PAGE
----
Join Date: Apr 2002
Taken from Jake's post in another thread:
Well, I haven't tried in JKII so someone smart and/or someone from Raven might have to come by and smack me down BUT, here's how you do it in Q3:
Plan A: Extreme but sexy approach:
First off, I'm assuming that by "how do you record movies" you mean, how do I save out part of my game to an mpg, avi, or quicktime file. If you just mean, how do you make a recording of the game that anyone else with the game can play back, only read to step 3.
There is no direct "create video" option in Q3 games, but if you go through a couple of extra steps, you can turn your matches into video suitable for download or television broadcast or international film release or whatever. First off, though, you need to record a demo.
If you don't know what a "demo" is in FPS games, you should probably not even be bothering with this without looking up more information. Anyway, to record a demo, drop down the console (shift-` on the keyboard) and enter the following commands (without the numbers at the beginning of course):
1) g_synchronousclients 1
2) record filename
Of course where it says "filename" you type whatever you want this in-game recording to be saved as. When you're ready to stop recording, type:
(This could be "stoprecord," I can never remember, but it is something very similar to that.) To play this file back at any time, in game (not as some sort of .mpg .avi .mov or whatever), just type "demo filename" from the console.
Now, this is the questionable shady part. If you want to save the demo you've just recorded to some sort of digital video movie format, you need to be mildly bored, but dedicated. And again, this hasn't been tested by me in JKII, just in Q3. Anyway, what you need to do is enter the following:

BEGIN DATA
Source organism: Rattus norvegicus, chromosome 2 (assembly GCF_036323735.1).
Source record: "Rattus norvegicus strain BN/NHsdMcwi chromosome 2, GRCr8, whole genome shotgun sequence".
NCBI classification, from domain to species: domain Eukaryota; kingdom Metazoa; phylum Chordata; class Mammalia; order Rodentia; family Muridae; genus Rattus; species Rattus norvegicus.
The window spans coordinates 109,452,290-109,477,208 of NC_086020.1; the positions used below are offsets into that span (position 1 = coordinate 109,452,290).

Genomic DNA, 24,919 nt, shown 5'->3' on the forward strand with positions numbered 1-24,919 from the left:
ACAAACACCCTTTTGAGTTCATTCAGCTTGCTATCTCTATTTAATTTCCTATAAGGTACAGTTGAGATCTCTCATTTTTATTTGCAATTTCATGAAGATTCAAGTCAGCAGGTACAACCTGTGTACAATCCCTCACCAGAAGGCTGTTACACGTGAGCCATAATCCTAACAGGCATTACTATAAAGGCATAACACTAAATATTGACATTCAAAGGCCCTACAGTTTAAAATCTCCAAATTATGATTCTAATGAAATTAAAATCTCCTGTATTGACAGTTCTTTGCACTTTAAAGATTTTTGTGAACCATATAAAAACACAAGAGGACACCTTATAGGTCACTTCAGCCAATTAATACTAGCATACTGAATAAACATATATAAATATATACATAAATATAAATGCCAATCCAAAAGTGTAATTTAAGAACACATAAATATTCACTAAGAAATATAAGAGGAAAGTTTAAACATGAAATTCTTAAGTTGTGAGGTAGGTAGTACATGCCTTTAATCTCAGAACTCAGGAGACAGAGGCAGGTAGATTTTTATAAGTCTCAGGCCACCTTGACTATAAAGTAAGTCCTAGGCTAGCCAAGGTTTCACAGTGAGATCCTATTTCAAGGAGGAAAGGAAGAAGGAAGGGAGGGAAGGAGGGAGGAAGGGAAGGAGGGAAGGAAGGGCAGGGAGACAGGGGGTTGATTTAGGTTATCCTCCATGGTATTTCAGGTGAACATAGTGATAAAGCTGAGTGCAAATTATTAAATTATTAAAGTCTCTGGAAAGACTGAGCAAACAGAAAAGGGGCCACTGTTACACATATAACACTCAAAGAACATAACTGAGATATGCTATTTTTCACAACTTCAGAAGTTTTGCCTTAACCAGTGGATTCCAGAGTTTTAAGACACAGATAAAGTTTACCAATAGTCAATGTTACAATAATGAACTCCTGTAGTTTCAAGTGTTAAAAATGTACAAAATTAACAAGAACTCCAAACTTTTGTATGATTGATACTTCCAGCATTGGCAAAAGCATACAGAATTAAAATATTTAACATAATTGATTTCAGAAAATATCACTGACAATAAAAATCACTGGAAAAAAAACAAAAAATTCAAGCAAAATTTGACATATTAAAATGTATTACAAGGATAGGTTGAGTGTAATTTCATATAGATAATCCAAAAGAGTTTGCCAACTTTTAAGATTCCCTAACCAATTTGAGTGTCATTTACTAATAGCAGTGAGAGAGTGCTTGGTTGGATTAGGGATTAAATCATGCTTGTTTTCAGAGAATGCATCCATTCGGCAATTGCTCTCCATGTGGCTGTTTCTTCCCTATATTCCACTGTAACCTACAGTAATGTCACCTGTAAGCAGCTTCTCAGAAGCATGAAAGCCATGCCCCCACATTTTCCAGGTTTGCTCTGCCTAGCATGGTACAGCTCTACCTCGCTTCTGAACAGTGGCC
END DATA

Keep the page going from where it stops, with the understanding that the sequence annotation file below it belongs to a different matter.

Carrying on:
4) cl_avidemo framerate
Where it says "framerate" there, you'd substitute that with the frames-per-second you'd like this to be exported to video as. Most commonly, for Internet video etc, you'll want 30 fps, and therefore type "cl_avidemo 30."
Now that you've activated cl_avidemo, you need to actually select which demo you want to save to disk. To do this, you simply need to play the one(s) you want to save out.
5) demo filename
Of course, with "filename" being the name of the demo you want to save. The playback of the demo will be somewhat choppy here, but when it's saved out to disk it will look perfect. Note that you can repeat step 5 with as many demos as you'd like.
Some tricks: You can overcrank and get some nice slow motion effects by typing, for instance "cl_avidemo 120" -- that's 4 times the framerate capturing the same action, so when you play that back at 30 frames per second it will appear to be happening at 1/4 the speed. Nice John Woo type thing going on. Also if you have something that you want to speed up, you can try like "cl_avidemo 15" which would make the action occur twice as fast when played back at 30 fps.
Anyway. Now again I'm going only from memory since my computer is not one destined to play JKII unless Aspyr grows a brain (Yes, I'm on a Mac. Shut up, I'm trying to help you out here).
This is the tricky stupid part. The Q3 engine doesn't have the code in it to save out demos directly to video. Instead, if you look in your "screenshots" directory (probably wherever you have JKII installed) you will see that it is more than full. In fact it is practically overflowing with screenshots. Yes, that's right. Instead of writing out to an actual movie, the game has written your demo out to 30 screenshots per second (or whatever you set the framerate as).
Now you get to find a program to assemble these together. Programs like Adobe Premiere or even the QuickTime Player Pro Edition will be able to do this. I don't know of any freeware programs to do this, but you should be able to find one. Anyway, find a program that will combine all of the screens into a movie and you're all set.
Yes, I realize this is a maniacal amount of steps and work to go through, but if you actually bother to do this (and also re-sync the sound, since that gets lost), you will end up with the most impressive looking in-game captured footage on the planet. Even nicer looking (when downloaded online -- if you're putting it on TV it doesnt really matter how you get it) than the trailers LucasArts put out.
(Recommended mostly for things like MOD video trailers and maniacally produced clan videos)
Plan B: Quick and dirty approach:
Get a video card with video capture and video output to TV capabilities. Play JKII to your hearts content while recording to a VCR using your cards video output to TV port. Then capture the video tape footage back in to your computer in a program like Permiere. Doesn't look as good by any means (everything is blurry and washed out) but it's definitely fast.
(Recommended for anything else